Today has not been a good day so far. Quite, frankly, a depressing day. After absolutely torrential rain in the early hours, the sun has reclaimed the world, sending scudding the grey clouds away to the horizon. But the clouds remain where they’ve descended on me, and I sit swinging my legs over a muddy mental pool. I’m getting a weekend off this weekend, after a long three weeks of being on my own in the parish, to spend at a very special service which I hope will restore my sanity and delight.

I find myself wondering if clergy types are more prone to depression than other, or if that is no longer true now so many people urge us to be open and honest about struggling with depression, and that as openness grows, more accurate the picture would be.

I hate feeling miserable. It is miserable to be miserable when you have a partner and family to try not to inflict it upon, it is no easier if whilst you do not have that, neither have you anyone to quietly hold you close when things feel grim.

I hate feeling worse that there are things you know you could do to feel better, the gym, eating properly/regularly/better, sleeping more, worrying less about work things you can’t change, getting out with friends. And more importantly, the fact that actually when you feel rubbish it doesn’t matter how much you know they would help, you don’t actually do them, for they seem waaaay too much effort and require energy that just isn’t there through the gloom.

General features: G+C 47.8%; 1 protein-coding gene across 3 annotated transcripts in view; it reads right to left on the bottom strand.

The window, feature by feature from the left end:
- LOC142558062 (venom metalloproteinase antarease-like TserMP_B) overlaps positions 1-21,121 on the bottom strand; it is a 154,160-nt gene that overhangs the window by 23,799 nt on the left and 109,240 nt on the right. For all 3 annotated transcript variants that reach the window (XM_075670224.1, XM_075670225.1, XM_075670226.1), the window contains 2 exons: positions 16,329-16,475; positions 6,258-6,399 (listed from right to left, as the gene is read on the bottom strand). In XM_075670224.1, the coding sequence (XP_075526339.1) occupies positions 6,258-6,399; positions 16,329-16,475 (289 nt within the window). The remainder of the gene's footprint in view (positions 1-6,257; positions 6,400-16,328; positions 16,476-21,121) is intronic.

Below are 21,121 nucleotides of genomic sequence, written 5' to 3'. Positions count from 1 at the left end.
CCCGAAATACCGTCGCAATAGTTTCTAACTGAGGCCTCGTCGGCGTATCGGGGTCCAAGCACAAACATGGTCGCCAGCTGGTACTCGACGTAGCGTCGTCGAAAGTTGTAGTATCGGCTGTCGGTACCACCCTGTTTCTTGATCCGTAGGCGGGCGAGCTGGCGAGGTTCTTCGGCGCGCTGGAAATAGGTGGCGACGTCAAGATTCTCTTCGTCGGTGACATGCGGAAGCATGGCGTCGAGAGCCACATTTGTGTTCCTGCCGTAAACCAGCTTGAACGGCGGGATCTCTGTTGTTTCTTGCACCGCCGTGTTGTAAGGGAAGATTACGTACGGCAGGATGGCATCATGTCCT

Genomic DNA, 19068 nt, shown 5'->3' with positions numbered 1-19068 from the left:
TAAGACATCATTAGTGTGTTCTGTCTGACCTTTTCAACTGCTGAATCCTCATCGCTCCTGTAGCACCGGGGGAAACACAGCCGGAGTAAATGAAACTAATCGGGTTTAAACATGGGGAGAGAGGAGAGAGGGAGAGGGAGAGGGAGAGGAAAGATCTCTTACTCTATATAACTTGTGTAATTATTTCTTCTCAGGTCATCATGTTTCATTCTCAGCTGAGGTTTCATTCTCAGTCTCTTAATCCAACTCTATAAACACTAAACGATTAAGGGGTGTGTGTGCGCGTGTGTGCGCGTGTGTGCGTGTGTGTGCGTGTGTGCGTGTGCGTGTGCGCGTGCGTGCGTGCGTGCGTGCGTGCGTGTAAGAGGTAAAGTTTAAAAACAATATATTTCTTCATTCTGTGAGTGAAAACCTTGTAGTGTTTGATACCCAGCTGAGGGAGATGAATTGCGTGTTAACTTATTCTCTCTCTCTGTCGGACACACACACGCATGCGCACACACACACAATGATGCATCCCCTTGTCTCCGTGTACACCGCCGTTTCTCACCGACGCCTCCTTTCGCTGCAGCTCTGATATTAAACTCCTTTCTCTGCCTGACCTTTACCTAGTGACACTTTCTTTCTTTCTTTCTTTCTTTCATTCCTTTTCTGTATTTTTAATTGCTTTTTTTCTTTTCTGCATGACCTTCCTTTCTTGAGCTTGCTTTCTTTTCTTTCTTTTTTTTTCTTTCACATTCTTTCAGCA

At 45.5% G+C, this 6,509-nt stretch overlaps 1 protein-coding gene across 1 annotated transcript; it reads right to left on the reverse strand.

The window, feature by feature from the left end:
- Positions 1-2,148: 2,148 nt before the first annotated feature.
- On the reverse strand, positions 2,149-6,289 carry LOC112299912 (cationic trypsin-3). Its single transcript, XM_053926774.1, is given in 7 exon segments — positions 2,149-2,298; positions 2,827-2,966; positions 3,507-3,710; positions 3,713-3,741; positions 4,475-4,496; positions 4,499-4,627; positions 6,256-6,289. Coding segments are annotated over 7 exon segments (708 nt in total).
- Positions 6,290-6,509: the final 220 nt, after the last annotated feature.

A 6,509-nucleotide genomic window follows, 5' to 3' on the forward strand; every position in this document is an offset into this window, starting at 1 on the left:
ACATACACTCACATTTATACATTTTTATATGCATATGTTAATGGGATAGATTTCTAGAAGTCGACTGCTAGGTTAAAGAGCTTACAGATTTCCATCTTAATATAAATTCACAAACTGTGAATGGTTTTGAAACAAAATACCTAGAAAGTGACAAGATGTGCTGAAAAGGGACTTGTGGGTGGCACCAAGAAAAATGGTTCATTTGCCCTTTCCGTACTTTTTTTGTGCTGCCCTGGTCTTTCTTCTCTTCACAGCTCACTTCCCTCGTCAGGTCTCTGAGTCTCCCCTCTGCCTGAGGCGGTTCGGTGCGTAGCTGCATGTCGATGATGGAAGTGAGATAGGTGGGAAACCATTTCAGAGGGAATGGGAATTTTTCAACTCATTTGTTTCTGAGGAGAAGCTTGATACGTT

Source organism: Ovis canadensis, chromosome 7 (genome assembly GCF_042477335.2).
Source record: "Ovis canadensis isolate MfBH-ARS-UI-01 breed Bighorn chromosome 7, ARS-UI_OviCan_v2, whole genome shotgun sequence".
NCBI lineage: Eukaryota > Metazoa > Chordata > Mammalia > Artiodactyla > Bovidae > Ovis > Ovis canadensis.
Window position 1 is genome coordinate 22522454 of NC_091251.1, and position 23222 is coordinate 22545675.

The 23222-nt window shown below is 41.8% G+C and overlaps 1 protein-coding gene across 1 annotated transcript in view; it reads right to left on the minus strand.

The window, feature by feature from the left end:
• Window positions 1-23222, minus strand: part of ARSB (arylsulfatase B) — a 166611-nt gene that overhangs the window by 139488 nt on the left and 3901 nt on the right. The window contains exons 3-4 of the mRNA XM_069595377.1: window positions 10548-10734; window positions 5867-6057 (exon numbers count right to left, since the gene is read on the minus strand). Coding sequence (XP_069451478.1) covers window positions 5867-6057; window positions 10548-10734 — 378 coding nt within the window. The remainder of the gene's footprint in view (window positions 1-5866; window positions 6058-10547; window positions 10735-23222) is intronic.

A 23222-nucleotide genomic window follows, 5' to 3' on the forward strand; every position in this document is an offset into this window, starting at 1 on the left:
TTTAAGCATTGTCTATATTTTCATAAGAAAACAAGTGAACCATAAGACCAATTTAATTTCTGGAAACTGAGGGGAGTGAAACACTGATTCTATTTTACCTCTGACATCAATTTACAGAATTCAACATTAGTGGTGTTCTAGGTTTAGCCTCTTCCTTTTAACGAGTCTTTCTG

Though a very dear friend has been often eloquent about his wrangling with depression, two beautiful blog posts written recently have reminded me how fragile ok-ness can be, and how easy it is for something small – or even something nothing at all – to make an ok day a miserable day and see the gloom roll in. Hanging on to great words from Kate and Claire as I try to keep my own little boat chugging on through the storm/murky be-calm-ment.

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One Response
  1. Kate says:

    ‘I hate feeling worse that there are things you know you could do to feel better, the gym, eating properly/regularly/better, sleeping more, worrying less about work things you can’t change, getting out with friends. And more importantly, the fact that actually when you feel rubbish it doesn’t matter how much you know they would help, you don’t actually do them, for they seem waaaay too much effort and require energy that just isn’t there through the gloom.’

    This. Yes. I hope the gloom has lifted for you. Thanks once again for your wisdom and kind words.

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